Thursday, January 15, 2009

Dreadful David

Sally's People are characters I invented for books, short stories and poems. Their creation spans the last three decades of the 20th Century and (so far) the first of the 21st.
Dreadful David is a character I created back in the early 1980s for a picture book of the same name. Young David, an energetic child or two or three years old, was very loosely based on my son, but David's exploits are mostly invented. "Dreadful David" was illustrated by the wonderful Craig Smith, published by Omnibus Books in 1984, and is still, amazingly, in print as of 2009. It was my twelfth published book, but my first picture book and, not knowing what I was doing, I made a lot of tactical errors.
Here are just a few of them:
David was very young. (The received wisdom is that child readers prefer protagonists older than they are themselves.)
The story was told in rhyme.
David was a naughty little boy, and thus a bad role model.
David was a naughty little boy, and thus a stereotype.
Granny smacks his bottom.
For some mysterious reason, none of this mattered, for David is fondly remembered by many readers, and still goes down a treat with children to this day.


  1. I have enjoyed reading about your characters, Sally. Dreadful David sounds great. I do so like to read about books that defy conventional wisdom and succeed. I still remember your story (Fanstory) about Emma and Thommo that I absolutely loved. Has it been published yet?

  2. Yes, it was published in a collection a while ago:-)

  3. Today I read this book to my child in his kindergarten classroom & was appauled at the story - that he was 'naughty' & was smacked, yelled at & sent to bed (with no resolution). I notice you admit to errors in writing this book and I understand it may have been acceptable 20 years ago! I am just saddened their teacger find nothing wrong with the content. But, at my request, the book had been removed from the shelf. Nicole Norris

  4. Oh Nicole, can I say most respectfully, get over yourself. My daughter borrowed this book from school last week and we just love it. She got my Mum to read it aloud to us all, and she could have written the words herself ("an afternoons worth of doings up his sleeve"'s classic!). I worry that we can be just too politically correct; children aren't silly, they get it. I fear that all you've done is deprive future kindergarten classes of a fun story.

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  6. Hi Sally, as you may gather from my previous post, we just love your story of Dreadful David. In fact, I happened across this blog because I was searching the internet for a copy to buy. My Mum loves it (she could be granny!). I love all the things about the book that you supposedly did wrong (as I said to Nicole, kids aren't silly, they know the deal). Your phrasing is beautiful; I love the old-fashioned-ness of it (and the pictures as well). I look forward to having a copy of our own. Tanya.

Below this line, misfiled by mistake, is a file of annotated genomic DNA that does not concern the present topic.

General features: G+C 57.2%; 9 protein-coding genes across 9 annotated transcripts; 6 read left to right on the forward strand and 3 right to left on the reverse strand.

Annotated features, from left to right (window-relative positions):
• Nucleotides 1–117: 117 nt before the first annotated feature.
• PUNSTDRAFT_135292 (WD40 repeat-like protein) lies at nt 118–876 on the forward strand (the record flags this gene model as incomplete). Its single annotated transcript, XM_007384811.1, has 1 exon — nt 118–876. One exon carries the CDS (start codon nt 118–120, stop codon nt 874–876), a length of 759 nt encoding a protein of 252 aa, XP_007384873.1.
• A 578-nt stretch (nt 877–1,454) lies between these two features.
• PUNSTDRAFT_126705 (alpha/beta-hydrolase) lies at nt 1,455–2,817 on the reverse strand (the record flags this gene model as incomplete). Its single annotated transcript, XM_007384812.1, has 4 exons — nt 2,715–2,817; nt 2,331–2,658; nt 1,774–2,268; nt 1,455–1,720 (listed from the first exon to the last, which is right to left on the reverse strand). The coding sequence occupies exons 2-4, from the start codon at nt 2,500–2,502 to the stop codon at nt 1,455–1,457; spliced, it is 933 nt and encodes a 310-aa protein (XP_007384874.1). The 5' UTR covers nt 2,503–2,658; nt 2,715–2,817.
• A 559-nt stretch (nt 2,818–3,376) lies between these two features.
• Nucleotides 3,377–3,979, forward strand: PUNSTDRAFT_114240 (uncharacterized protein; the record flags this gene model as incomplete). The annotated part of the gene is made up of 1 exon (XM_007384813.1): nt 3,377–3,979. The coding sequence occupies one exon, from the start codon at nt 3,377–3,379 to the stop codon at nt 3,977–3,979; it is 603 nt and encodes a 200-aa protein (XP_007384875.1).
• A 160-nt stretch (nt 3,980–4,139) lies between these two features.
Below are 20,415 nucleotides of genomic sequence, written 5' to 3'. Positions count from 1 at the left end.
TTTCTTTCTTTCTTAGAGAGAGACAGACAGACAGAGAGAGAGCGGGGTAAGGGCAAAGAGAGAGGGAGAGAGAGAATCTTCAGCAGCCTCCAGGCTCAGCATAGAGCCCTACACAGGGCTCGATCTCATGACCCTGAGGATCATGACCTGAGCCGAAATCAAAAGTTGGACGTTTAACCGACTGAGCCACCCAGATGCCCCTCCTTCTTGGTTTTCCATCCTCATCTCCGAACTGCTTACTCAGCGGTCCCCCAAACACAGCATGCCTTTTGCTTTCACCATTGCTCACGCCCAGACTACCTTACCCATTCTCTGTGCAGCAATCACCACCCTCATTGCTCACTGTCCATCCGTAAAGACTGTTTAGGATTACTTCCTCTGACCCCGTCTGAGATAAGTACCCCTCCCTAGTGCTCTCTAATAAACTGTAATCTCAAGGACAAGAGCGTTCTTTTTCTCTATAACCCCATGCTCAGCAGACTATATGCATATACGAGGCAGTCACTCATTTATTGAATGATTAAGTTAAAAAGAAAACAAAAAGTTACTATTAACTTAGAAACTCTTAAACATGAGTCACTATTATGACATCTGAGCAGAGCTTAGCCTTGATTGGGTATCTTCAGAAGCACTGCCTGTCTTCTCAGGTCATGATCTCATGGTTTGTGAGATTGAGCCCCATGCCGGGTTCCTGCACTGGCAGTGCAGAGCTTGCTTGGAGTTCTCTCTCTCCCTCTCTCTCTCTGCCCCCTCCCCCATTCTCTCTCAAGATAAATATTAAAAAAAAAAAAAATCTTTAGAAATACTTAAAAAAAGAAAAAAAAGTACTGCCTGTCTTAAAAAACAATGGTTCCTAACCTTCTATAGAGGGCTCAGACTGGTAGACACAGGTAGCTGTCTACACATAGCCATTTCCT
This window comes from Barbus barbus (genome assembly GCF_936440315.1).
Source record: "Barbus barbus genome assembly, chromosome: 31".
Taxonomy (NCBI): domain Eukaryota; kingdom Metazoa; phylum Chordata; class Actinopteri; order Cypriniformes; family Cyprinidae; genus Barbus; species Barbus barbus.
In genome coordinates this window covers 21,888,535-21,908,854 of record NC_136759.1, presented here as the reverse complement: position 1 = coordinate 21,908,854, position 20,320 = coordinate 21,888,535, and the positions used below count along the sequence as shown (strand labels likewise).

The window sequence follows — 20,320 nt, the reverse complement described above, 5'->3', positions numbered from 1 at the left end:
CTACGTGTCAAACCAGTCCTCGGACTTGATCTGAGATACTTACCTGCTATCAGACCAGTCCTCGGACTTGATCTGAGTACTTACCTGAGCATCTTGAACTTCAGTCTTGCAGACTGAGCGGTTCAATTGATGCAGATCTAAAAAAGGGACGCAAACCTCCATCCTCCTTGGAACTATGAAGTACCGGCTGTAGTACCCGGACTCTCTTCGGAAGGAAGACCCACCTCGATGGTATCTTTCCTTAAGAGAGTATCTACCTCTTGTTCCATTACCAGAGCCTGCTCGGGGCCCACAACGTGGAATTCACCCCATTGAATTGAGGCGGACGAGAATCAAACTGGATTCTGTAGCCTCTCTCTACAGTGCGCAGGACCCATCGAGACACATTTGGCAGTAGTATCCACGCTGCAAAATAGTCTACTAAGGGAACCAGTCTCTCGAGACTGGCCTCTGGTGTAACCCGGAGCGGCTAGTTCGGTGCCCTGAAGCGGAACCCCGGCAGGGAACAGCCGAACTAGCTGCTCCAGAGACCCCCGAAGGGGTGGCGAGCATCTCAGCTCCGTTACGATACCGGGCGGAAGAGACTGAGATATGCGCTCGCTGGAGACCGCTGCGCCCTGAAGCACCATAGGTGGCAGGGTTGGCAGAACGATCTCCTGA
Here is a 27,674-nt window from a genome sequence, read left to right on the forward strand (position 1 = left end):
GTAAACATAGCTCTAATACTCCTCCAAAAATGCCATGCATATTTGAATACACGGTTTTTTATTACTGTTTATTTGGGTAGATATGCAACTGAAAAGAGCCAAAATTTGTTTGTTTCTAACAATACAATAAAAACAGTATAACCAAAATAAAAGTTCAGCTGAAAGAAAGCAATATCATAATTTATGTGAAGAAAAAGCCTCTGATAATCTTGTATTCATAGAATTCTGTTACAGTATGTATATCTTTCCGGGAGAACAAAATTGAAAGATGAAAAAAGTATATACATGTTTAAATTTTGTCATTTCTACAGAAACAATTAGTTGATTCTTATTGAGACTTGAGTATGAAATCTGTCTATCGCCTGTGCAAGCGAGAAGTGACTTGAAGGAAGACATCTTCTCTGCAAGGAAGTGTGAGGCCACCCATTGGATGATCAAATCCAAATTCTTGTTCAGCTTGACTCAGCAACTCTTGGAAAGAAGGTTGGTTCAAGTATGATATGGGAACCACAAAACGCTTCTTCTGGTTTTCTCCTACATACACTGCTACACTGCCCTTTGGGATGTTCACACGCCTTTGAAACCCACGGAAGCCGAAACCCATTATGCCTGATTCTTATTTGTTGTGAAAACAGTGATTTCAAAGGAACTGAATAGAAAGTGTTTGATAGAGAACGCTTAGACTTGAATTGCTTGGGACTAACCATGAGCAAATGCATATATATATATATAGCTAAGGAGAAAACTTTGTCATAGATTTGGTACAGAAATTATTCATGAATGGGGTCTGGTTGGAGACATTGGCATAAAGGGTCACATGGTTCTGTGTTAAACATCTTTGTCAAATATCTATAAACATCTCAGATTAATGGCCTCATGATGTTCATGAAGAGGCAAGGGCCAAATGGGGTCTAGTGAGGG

7. Sally, I can't believe you think you made "tactical errors" in writing this book. This is one of the best books I have come across for this age group. I LOVED this book and so did my children (boys). The rhyming is brilliant. Kids that age love that singsong style. And David's age is perfect. Little boys in particular can identify with David. He's a delight. As for being a stereotype and a bad role model, what is more fun than a naughty boy? My kids have grown up perfectly respectable and have never done any of the things David did. As for Granny smacking David's bottom, he so deserved it. Lots of books (and not just books for kids) have content that is not real). My kids sympathised with Granny (and the poor kitten) while clapping their hands with glee at David's antics. I have not seen the book in 20 years (we gave our copy away unfortunately) but it makes me laugh just remembering it. I'm currently trying to buy it for the next generation and am having trouble. Where can get I some copies? I'd like 3. As for Nicole, I'm with Tanya. Political correctness is a scourge of the modern age. Nicole, I’d like to know, do you have any children of your own?

  8. Dreadful David is a great story for 3-4 year olds. I have read it to my kindergarten groups over many years and, as previously stated, think the children totally get the message. They love to see how naughty David can be; squirting water in the most unlikely places. But Granny certainly knows how to deal with him!
    It reminds me of my father giving my young nephew's nappy-padded bottom a smack many years ago. I don't think it hurt his bottom but it sure got the message across. He settled down for his afternoon nap quietly after that.
    As for whether it is politically correct to read it to young children now, I think it can open up discussion about appropriate behaviour and ways that their own parents might punish them if they misbehave whether we condone it or not.
    Still a relevant theme for young children and I love the illustrations.

  9. Dear Sally,

    I have loved Dreadful David for the past twenty years or so..I quote your text all the time..and I read it to my ADD'er clients..they love it! It is such a useful tool for me..a little boy can do so many impulsive, fun, curious things (and they are perceived as naughty), then still be loved..a powerful message.